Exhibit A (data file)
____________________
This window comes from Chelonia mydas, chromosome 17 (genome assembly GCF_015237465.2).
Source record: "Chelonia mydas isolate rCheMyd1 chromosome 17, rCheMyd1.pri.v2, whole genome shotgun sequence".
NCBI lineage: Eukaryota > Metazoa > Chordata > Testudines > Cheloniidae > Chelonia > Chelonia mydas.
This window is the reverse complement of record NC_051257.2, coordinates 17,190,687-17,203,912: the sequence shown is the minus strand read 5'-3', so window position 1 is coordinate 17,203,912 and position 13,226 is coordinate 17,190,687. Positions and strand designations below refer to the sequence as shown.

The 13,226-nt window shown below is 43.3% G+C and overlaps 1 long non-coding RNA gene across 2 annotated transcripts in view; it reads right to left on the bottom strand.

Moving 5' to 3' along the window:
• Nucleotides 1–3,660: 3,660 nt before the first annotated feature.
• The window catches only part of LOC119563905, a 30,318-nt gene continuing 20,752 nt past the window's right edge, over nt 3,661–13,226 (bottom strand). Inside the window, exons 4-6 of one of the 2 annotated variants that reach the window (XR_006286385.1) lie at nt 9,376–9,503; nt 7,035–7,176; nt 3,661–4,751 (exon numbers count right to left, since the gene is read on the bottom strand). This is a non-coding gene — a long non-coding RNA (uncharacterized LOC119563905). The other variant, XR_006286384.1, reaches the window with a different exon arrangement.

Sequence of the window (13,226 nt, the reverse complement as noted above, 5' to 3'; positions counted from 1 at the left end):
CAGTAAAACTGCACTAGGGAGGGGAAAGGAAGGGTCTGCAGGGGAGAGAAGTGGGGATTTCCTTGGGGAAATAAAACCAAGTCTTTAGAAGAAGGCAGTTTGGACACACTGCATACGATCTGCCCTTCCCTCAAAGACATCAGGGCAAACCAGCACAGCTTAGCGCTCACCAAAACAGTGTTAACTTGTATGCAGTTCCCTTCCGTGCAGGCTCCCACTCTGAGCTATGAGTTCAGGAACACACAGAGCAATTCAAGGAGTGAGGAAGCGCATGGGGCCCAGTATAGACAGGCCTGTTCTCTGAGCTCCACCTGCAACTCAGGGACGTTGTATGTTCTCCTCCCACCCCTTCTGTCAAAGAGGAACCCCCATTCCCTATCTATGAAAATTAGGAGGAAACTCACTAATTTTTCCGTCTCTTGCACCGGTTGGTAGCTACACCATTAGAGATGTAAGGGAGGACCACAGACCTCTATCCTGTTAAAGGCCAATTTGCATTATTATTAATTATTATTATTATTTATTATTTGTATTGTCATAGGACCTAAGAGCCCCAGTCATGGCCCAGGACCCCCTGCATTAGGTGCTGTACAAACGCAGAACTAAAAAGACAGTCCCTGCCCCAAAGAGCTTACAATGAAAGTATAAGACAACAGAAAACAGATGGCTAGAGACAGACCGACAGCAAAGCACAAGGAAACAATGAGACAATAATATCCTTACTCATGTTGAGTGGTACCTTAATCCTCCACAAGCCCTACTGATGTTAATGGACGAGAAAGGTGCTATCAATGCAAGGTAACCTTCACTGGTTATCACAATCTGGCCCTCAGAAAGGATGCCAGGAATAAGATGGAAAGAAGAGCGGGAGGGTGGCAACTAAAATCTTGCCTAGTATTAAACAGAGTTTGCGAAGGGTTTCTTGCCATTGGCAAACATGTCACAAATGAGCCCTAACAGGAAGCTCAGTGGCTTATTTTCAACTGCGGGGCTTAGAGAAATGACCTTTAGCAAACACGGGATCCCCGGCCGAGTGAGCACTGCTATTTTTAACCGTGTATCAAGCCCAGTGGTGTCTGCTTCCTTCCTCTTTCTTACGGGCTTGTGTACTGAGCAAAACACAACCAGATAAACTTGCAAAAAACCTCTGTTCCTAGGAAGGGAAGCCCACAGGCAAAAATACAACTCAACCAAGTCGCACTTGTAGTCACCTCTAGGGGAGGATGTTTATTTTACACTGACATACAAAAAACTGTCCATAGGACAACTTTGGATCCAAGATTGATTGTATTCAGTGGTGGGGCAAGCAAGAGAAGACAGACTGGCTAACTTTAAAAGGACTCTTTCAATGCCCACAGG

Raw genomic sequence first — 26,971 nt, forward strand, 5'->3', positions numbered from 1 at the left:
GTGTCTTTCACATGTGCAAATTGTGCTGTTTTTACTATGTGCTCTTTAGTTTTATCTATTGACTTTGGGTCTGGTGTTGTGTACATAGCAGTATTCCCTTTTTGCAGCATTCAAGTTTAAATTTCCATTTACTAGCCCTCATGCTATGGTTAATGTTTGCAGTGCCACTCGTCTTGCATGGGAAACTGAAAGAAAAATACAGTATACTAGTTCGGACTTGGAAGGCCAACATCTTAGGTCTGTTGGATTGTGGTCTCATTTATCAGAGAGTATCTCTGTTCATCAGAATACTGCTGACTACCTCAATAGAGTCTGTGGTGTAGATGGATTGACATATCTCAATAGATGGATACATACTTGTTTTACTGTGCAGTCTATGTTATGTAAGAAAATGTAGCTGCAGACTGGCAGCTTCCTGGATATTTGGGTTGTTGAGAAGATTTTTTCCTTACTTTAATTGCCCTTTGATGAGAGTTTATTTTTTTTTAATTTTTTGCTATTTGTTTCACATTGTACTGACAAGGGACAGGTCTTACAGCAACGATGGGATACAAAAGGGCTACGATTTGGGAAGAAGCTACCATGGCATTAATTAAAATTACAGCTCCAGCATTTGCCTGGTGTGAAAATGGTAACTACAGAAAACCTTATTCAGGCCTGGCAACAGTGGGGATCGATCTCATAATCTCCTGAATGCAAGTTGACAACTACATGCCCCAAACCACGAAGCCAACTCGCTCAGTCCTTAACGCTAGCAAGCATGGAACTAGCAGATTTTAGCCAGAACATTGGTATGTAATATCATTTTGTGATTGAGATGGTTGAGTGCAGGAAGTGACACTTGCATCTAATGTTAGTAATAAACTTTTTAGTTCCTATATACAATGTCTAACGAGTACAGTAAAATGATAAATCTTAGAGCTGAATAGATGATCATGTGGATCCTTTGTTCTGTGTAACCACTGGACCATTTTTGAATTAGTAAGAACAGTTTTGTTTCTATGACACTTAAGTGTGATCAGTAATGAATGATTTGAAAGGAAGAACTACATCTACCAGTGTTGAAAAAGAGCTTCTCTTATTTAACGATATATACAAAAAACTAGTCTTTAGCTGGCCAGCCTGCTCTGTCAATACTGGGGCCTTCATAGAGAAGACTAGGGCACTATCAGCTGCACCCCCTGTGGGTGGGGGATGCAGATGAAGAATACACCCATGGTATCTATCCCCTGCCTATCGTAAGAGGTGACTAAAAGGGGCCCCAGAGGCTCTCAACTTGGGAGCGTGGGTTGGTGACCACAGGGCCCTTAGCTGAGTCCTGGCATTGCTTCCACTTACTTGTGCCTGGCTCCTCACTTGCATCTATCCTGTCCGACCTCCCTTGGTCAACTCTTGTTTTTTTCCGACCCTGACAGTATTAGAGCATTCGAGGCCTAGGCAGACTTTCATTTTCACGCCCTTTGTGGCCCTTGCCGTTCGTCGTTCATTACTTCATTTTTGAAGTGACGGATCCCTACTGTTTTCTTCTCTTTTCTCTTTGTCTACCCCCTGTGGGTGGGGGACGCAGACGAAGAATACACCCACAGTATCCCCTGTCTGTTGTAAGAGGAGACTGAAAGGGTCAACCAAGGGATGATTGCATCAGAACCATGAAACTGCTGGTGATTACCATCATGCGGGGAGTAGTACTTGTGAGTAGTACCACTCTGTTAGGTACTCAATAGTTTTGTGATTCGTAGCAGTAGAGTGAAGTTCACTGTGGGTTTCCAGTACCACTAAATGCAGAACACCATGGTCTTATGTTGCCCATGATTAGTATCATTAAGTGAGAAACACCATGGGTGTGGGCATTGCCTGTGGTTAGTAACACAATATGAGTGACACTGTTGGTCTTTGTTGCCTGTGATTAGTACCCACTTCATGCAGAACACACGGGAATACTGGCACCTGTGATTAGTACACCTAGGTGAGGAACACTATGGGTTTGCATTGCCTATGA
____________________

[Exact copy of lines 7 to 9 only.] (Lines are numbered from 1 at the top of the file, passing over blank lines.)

• Nucleotides 1–3,660: 3,660 nt before the first annotated feature.
• The window catches only part of LOC119563905, a 30,318-nt gene continuing 20,752 nt past the window's right edge, over nt 3,661–13,226 (bottom strand). Inside the window, exons 4-6 of one of the 2 annotated variants that reach the window (XR_006286385.1) lie at nt 9,376–9,503; nt 7,035–7,176; nt 3,661–4,751 (exon numbers count right to left, since the gene is read on the bottom strand). This is a non-coding gene — a long non-coding RNA (uncharacterized LOC119563905). The other variant, XR_006286384.1, reaches the window with a different exon arrangement.

Sequence of the window (13,226 nt, the reverse complement as noted above, 5' to 3'; positions counted from 1 at the left end):